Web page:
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by Michael Steinberg (blackrainpress [at]
People came together at the federal building in New Orleans Friday to protest the complicity of the government and the oil industry that has resulted in the current catastrophe in the Gulf of Mexico. They also began to formulate a people's response to the current crisis.
New Orleans, May 14-During Friday rush hour today, people gathered at the federal building to speak out about the Gulf oil catastrophe. Several held out a banner reading “Gulf Oil Spill: System Not Fit To Be Caretaker of the Planet,” for commuters and tourists to consider.

One reason for the gathering was to highlight governmental and oil industry cogeneration of the catastrophe. A number of people pointed out that Louisiana Senator Mary Landrieu, whose local office is in the federal building, is the #1 recipient of BP Congressional campaign donations.

“She should give it back,” asserted Larry Everest of Revolution Newspaper. “She's one of those who literally allowed people to die for that money.”

Mike Howells of C3/Hands Off Iberville, a public housing tenants advocacy group, was one of the organizers of the event. “We find ourselves in the midst of another catastrophe here,” he said, “and at the same time face a new challenge.

“We learned from Katrina that if we leave it up to the government, people get hurt. The government's solution to the housing crisis in New Orleans after Katrina was to demolish 5000 units of low income housing. To address the health care crisis it was to close Charity Hospital, the last resort for poor people seeking health care in New Orleans. Meanwhile the ruling class did nothing to restore the Gulf Coast except for some small measures.

“Now we see that the government, which was supposed to oversee safety of drilling off the coast, and the oil industry, which promised no catastrophe of this magnitude, put profit above human need. They allowed deep water drilling that caused the largest oil leak in US history.

“We're here today to start talking about what we're going to do about this crisis.”

Elizabeth Cook, another organizer of today's event, criticized “the privatization of the oil leak response.”

“The government ceded authority to the oil industry,” she said. “The government is shielding BP and BP is shielding the government.

“Only recently did we learn the real extent of the leak: 70,000 barrels a day, not 5000 as we've been told.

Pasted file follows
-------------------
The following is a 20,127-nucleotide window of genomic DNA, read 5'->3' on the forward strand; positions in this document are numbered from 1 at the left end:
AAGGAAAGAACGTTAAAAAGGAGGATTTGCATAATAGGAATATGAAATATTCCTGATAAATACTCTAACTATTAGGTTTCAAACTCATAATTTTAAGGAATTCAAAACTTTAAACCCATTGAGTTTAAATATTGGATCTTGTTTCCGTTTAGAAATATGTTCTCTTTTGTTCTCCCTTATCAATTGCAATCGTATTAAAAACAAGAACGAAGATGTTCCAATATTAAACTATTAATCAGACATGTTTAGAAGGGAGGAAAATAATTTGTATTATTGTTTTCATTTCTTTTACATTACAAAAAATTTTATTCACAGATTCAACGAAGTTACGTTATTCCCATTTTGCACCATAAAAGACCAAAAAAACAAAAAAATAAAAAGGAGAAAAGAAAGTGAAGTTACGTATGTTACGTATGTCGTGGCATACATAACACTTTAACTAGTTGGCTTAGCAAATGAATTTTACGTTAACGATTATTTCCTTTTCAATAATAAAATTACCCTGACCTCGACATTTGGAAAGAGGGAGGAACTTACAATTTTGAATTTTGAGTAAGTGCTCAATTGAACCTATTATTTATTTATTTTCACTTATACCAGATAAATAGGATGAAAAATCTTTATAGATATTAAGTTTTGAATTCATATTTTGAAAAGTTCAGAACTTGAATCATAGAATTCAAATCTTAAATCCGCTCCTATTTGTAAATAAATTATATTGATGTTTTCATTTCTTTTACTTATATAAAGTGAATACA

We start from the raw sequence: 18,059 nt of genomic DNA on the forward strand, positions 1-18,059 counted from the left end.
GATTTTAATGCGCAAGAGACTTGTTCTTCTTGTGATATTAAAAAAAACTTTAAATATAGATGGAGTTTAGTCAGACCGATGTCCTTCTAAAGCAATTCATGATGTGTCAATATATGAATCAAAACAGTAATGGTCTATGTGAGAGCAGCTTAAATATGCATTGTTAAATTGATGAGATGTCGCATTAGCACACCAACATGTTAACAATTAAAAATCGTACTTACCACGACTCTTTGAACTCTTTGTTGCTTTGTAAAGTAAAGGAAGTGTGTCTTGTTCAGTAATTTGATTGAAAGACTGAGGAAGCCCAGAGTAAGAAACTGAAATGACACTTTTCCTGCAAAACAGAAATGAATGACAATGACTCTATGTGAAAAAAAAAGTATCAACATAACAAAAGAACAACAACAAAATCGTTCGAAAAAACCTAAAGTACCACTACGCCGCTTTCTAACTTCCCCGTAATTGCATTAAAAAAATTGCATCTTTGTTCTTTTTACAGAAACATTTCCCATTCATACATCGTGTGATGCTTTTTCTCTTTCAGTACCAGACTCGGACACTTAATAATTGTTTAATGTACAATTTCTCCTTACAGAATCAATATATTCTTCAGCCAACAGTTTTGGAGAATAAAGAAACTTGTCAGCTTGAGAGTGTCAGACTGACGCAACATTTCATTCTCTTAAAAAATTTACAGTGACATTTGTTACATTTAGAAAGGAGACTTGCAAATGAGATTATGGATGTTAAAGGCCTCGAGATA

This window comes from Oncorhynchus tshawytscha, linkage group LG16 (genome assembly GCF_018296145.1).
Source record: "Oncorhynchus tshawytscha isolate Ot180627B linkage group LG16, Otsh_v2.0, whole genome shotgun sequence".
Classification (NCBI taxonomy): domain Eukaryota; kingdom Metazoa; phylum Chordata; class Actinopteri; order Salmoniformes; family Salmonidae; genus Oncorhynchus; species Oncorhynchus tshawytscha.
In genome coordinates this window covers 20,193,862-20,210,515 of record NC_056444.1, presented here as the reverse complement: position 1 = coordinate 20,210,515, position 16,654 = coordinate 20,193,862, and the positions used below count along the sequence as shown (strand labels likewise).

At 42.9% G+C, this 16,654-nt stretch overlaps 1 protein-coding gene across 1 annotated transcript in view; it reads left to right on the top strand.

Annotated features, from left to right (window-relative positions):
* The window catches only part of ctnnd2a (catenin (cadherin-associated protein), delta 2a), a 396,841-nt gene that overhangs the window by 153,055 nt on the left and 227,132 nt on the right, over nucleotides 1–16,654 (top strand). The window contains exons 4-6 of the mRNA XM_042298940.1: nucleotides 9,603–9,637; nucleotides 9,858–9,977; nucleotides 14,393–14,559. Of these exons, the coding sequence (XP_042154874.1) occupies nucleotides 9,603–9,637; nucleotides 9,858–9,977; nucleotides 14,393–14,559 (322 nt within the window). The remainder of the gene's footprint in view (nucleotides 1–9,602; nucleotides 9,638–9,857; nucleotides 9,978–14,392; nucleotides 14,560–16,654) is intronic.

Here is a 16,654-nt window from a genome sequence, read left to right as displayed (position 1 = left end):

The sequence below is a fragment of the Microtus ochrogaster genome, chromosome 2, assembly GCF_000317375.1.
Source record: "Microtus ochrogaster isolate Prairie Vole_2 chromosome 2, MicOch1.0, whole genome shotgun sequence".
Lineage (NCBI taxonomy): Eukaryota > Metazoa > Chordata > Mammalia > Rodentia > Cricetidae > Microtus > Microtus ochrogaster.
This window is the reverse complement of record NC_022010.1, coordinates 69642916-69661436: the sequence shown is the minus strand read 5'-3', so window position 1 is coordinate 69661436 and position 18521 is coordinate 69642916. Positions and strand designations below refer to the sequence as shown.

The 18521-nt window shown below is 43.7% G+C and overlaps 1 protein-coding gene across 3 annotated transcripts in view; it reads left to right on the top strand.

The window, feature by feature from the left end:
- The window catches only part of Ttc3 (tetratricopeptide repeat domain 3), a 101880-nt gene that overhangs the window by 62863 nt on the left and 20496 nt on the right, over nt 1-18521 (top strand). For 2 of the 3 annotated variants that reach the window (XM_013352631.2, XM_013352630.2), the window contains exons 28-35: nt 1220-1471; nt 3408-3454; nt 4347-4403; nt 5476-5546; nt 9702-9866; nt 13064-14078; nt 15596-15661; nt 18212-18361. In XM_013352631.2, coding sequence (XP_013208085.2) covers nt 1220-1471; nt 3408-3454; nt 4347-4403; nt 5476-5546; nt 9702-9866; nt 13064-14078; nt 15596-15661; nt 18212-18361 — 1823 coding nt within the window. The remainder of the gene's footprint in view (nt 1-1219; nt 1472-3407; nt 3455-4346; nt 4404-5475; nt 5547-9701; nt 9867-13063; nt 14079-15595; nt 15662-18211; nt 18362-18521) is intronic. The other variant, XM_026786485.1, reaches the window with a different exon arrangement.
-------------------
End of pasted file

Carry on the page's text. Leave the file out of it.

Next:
“The situation is very critical. Where is the oversight?

“What do we do? Expose this relationship.

“The government has thrown up its hands. 'We don't know what to do.'

“But, for example, where are the oil tankers? They could be siphoning it up right now.

“We need to be questioning everything, constantly. To demand that the government do everything humanly possible.”

Today's New York Times reported, “The federal Minerals Management Service gave permission to BP and dozens of other oil companies to drill in the Gulf of Mexico without first getting required permits from another agency [NOAA] that assesses threats to endangered species—and despite strong warnings from that agency about the impact the drilling would likely have on the gulf.”

The Times reported that among such sites approved for drilling was Deepwater Horizon, where the current catastrophe is occurring.

The Times also reported that “since January 2009” the MMS has approved, without required permits from NOOA, “”at least three huge lease sales, 103 seismic blasting projects, and 346 drilling plans.”

Another idea proposed at the gathering Friday was for New Orleans and Gulf Coast people to join together to take action.

John Nguyen of the Vietnamese American Young Leaders Association told those gathered today, “The oil spill is destroying a lot of good things for Vietnamese Americans. Of Gulf Coast Southeastern Asian fishing communities, half are Vietnamese. There are 40,000 living on the coasts of Louisiana, Alabama and Mississippi. Eighty percent of families there will be affected by the oil spill.

“There's also a language barrier problem. Many of the affected people don't have proficiency in English. BP has been hiring them to work in the cleanup. But the training is in English. They have no words to protect themselves. They need translators to convey how to keep safe.

“They also need to train workers in a different kind of industry if they can't fish anymore.”

Other ideas suggested for action included demanding public works programs for those whose jobs are being destroyed by the catastrophe, and funding those programs through seizure of BP's assets.

For more info and to get involved, call 504-587-0080, or email howellnow [at] C3/Hands Off Iberville meets every Thursday at 7 pm at St. Jude Basin Hall, 410 Basin St., New Orleans.

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William Stewart
Sun, May 16, 2010 9:58AM
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